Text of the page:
Talk of trends is everywhere these days — in colors (think honeysuckle pink and persimmon for summer), fashion (fewer indulgences, more statement pieces), beverages (watch for beer sommeliers), green living (bamboo in every form), and food (brigadeiros, sweet bonbons from Brazil).
So we asked two Island gallery owners, Michael Hunter of PIKNIK Fine Art & Apparel in Oak Bluffs and Elizabeth Eisenhauer of Eisenhauer Gallery in Edgartown, what trends we should be tuned into at art galleries.
Both PIKNIK and Eisenhauer galleries have weathered some tough economic times since opening more than a decade ago. Mr. Hunter, now in his 13th year, and Ms. Eisenhauer, in her 11th, appear to have deciphered a formula to ensure their survival. But when quizzed about the role of trends in their success, they agreed that following their own aesthetic and developing consistency in their approaches are far more important.
“I don’t look for trends,” Mr. Hunter says definitively. “I don’t follow them. People take them too seriously. By nature, you have to have your own stamp and cohesiveness in your vision. I’m not running after trends in fashion or art.”
Ms. Eisenhauer echoes a similar sentiment: “I have to follow my own sensibility, my own voice. I listen with my heart and determine what my customer wants. If I stray outside my intuition it usually doesn’t pay off.”
While both gallery owners are quick to eschew the concept of following trends in their businesses, both identified several recognizable shifts both on the Island and in galleries around the world as well.
With the economic recession came increased reluctance to buy art. According to Mr. Hunter, women used to come to PIKNIK to purchase eclectic fashions and wearable art, then take home a $2,000 painting on impulse without consulting their partners. But during the last few seasons, impulse buying virtually disappeared.
“It was normal for a couple to come in together to decide on a more expensive piece of art,” he says, “but in recent years couples began coming in to consider a $1,200 painting and visited it two or three times before finally taking it home.”
Ms. Eisenhauer cites 2009 as her most challenging year, with 2010, a distinct improvement. During the past two years she felt a “tiredness” about sales, with less “flow to the interaction” between her and her customers. “We really had to hand-hold,” she says.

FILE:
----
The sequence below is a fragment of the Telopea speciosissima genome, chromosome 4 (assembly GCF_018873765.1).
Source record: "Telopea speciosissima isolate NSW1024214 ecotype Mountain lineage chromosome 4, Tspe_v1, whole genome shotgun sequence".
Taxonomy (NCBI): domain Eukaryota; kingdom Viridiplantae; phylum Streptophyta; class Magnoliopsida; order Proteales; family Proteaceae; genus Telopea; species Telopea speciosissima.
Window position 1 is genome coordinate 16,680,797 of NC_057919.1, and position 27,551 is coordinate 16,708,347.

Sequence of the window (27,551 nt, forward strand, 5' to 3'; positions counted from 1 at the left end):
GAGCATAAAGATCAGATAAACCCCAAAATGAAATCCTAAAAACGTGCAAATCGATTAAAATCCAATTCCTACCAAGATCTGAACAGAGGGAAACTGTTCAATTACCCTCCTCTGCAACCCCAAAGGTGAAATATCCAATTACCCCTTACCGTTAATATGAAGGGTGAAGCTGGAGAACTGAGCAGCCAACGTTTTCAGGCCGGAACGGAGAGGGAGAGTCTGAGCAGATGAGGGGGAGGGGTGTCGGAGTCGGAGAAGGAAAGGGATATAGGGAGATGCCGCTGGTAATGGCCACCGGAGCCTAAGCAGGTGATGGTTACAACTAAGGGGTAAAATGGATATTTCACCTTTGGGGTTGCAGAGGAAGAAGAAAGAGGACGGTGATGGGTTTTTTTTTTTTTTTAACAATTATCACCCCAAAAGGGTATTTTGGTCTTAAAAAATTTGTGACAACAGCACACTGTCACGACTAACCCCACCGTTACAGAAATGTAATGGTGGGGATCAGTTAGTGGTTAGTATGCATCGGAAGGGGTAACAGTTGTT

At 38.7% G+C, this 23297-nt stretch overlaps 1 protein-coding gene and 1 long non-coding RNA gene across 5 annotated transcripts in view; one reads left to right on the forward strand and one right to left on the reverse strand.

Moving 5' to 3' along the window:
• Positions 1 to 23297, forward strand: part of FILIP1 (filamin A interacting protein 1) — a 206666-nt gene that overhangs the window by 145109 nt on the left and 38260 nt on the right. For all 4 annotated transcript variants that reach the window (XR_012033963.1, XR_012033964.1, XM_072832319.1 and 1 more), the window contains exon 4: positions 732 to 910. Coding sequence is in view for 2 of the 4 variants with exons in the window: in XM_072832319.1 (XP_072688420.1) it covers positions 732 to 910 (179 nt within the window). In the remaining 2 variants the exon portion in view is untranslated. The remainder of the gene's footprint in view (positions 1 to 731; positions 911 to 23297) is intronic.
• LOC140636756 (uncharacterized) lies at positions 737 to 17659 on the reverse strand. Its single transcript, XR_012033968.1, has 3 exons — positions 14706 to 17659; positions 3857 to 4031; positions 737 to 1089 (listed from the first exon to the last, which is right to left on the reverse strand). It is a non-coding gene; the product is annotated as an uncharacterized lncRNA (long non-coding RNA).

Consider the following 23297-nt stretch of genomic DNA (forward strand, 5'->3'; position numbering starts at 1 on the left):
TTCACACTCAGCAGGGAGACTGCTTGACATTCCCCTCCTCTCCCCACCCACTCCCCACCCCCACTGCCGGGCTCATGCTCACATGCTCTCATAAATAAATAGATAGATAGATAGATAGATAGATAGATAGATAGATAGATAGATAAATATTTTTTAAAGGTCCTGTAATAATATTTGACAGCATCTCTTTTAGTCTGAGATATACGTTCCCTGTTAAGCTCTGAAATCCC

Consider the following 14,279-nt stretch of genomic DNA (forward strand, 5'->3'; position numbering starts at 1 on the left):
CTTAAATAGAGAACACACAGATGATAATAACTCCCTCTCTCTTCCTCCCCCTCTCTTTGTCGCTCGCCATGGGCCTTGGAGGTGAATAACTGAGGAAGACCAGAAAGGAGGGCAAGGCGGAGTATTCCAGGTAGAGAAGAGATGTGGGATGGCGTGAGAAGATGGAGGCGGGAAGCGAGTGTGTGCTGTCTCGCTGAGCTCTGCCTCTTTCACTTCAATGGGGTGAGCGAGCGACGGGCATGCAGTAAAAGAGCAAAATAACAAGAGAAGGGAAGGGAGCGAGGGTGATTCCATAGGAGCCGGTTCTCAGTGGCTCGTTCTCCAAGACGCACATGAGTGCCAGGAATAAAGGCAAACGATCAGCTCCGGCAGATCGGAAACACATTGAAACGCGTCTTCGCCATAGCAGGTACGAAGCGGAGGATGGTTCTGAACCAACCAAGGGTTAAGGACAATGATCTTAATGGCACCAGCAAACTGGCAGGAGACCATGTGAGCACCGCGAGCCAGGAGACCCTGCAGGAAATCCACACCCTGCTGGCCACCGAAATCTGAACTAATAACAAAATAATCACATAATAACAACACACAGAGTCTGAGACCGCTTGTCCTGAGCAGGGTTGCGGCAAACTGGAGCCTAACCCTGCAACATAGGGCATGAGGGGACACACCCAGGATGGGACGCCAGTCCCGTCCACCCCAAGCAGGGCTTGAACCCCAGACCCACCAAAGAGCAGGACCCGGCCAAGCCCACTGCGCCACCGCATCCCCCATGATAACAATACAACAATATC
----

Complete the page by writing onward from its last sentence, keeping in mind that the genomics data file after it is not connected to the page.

Today, both Mr. Hunter and Ms. Eisenhauer detect a new energy and lightheartedness to art buying on the Island. “People are making quick decisions,” Ms. Eisenhauer says. “They’re not dickering about price. They’re making a choice and moving on to the next thing without buyer’s remorse or anxiety.” In fact, she reports a near doubling of sales in her contemporary works from this time last year.
Mr. Hunter relates a similar lift in optimism. A first-time customer came into the gallery on a recent weekend, he says, and purchased an eclectic $6,000 array of pieces. “She’ll be back,” he says confidently.
The economic recession may have yielded an unexpected boon to the relationships among Island gallery owners. Both Ms. Eisenhauer and Mr. Hunter relate a greater sense of camaraderie among those galleries that have made it through the recession. “So many businesses have come and gone,” Ms. Eisenhauer observes. “Customers come and go, too, but we’re all in this together. Now we refer customers to each other more and if someone has a good day we all feel genuine happiness.”
“We perk each other up,” Mr. Hunter says. “We text each other: ‘Just sold three paintings.’ ”
The days of mailing gallery opening invitations seem to be going the way of the Oldsmobile. According to both business owners, gallery operators on the Island and around the U.S. are depending more on the Internet to communicate with potential and existing customers. Email notifications, personalized email messages, and social networking via Twitter and Facebook are fast becoming the norm. While Mr. Hunter relies heavily on his website and on email to clients, he remains somewhat skeptical about the value of social media sites.
“I know there’s a lot of Facebook and Twitter on the Island,” he acknowledges. “But I’m not sure it really moves the art buyers. Serious art buyers aren’t on Facebook all the time. The younger crowd isn’t necessarily in a position to make major art purchases.
Ms. Eisenhauer speaks far more glowingly about the role of social media. “A year ago I thought Facebook was for younger people. But I’ve discovered it’s a great way to get information out. Just about any gallery I’ve Googled has a Facebook page. We don’t use Twitter much but we do use Patch [an online, community-specific, news and information platform], Facebook, and MVOL [Martha’s Vineyard Online].
She also sees a trend in customers’ use of technology to view art and to communicate about it. “Customers walk in with iPhones, shoot images of work, text them to their husbands and make purchase decisions,” Ms. Eisenhauer says. “People used to be guarded about giving us their email addresses to keep in touch. Now they’re eager.”
If Mr. Hunter and Ms. Eisenhauer’s predictions hold true, we should see and hear a lot more good news about the Island art scene this summer — and that’s one trend artists and gallery owners will celebrate.